Many small business owners grasp the importance of the 4 Ps in Marketing: Product, Price, Place and Promotion. Various experts add a few more Ps to the mix. But probably the least attention is paid to the P that can have the greatest impact: People.
The people you employ can build or destroy your company’s reputation and ultimately hurt everyone’s favorite P – Profit. In this age of social media, positive or negative behavior can spread like wildfire.
A part-time clerk at a Tropical Smoothie in Winter Haven recently refused service to a local police officer, causing a major uproar and an overnight avalanche of negative news and online coverage. The clerk was fired and the owner apologized, but only time will gauge any long-term impact.
On a positive note, an Ormond Beach Publix supermarket employee became an instant hero through the simple act of tying an elderly man’s shoe. The employee noticed and reacted to the man’s dilemma and a customer caught it on a video that quickly went viral. This kind act lent credibility to the culture Publix tries to promote, creating a grocery “Where Shopping is a Pleasure.”
A business owner can’t always guard against a single employee’s lapse in judgment, but a focus on effective hiring, training, empowerment and high customer service expectations can reduce the need for damage control. Here are some suggestions to help you get the most productivity, loyalty and profit from your employees.
CHOOSE WISELY: Hire the right people from the start.
This may not be easy, but it’s worth the effort. Businesses complain about poor work ethic and a labor pool shortage. But settling for a mediocre candidate likely will lead to bigger problems.
Remember, you can train to improve skills, but a poor attitude can infect others in your work force. When you interview, can you feel the person’s enthusiasm? If they can’t demonstrate high energy and confidence and smile for one hour, don’t expect those traits to magically appear once hired.
If possible, shorten the hiring process – schedule back-to-back interviews over no more than two days so you can compare candidates and not lose the best by dragging out the selection. Really good prospects likely will get another offer if you don’t move quickly enough.
COMPENSATE FAIRLY: Don’t be “penny wise and pound foolish.”
Study after study says salary is not the number one factor for job satisfaction; most employees want respect, autonomy and recognition. If an employee jumps ship for an extra $1 per hour, you need to closely examine your compensation structure and the cost of onboarding and training a new person.
Instead of just matching an offer, why not create a compensation plan with performance goals that offers significantly higher wages for helping grow profits? If you offer referral bonuses to customers, do you also offer them to employees? Share the responsibility. Make it a win-win.
INVEST IN TRAINING: Demonstrate your commitment to developing your employees.
Even if your new hire brought experience and a good skill set to the job, ongoing professional development is important. Consider cross-training. Reward those willing to add special skills or certifications. Support their involvement in professional associations. Showing your commitment to their future helps build loyalty.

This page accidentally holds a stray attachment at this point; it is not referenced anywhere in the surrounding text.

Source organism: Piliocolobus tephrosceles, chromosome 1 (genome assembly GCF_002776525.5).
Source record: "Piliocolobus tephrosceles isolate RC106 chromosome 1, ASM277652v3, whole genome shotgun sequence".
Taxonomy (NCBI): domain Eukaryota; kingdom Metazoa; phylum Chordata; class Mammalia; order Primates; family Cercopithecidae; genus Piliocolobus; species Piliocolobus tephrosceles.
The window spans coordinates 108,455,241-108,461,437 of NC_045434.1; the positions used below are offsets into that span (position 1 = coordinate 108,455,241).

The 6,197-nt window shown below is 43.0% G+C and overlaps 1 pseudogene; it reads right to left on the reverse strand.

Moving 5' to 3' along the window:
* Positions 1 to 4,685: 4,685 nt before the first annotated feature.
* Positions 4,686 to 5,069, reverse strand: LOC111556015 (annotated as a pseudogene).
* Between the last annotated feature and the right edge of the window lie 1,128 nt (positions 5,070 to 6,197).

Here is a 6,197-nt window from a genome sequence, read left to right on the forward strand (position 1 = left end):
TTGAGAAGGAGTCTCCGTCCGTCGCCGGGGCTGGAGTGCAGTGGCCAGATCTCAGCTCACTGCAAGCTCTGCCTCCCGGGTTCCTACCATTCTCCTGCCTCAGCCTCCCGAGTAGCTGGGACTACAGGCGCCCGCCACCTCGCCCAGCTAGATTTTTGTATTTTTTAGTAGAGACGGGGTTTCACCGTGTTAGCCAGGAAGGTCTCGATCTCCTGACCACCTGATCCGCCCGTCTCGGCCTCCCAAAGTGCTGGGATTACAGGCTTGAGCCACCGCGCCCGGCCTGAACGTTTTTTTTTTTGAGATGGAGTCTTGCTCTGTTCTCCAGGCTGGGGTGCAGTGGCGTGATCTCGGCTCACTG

EMPOWER: Give employees wide latitude and decision-making authority.
Nordstrom department store generally is considered the gold standard for customer service. The company urges employees to do “whatever it takes” to make the customer happy and then management backs up their well-intended decisions. Obviously, you can’t give away the store, but are your rules for returns or exchanges so rigid that it forces your employees to be the bad guys?
Ruby Newell Legner in “Understanding Customers” suggests it takes 12 positive experiences to make up for one unresolved negative one. Estimated percentages vary, but many past studies agree that people are far more likely to tell others about a bad experience than a good one. But a 2015 survey by independent market research firm Ipsos offers a bit of good news. Social media seems to be closing the gap, with a significantly higher percentage of people now sharing positive experiences. This demonstrates the vital role every employee plays in building goodwill and positive customer experience.
ENGAGE: Do your employees understand and embrace your mission?
Business owners and top management likely live it, breathe it, walk it, talk it. But every one of your employees represents the business and its mission out in the community. Are they positive messengers or spreading negativity?
If they embrace the mission, having employees wear branded clothing, logo nametags and passing out business cards can stretch your marketing dollars, lend credibility and reach a much larger potential market.
Without encroaching on constitutionally protected free speech rights, you might suggest that if they have a bad day, employees should discuss it with their supervisor or best friend, not post it on Facebook.
Continuously remind employees of their roles as ambassadors for your company. Thank them for helping build your positive reputation. Reward good behavior.
Remember, you can have the right Product, Price, Place and Promotion, but if you’re sincerely interested in building your business and profitability, don’t forget your People.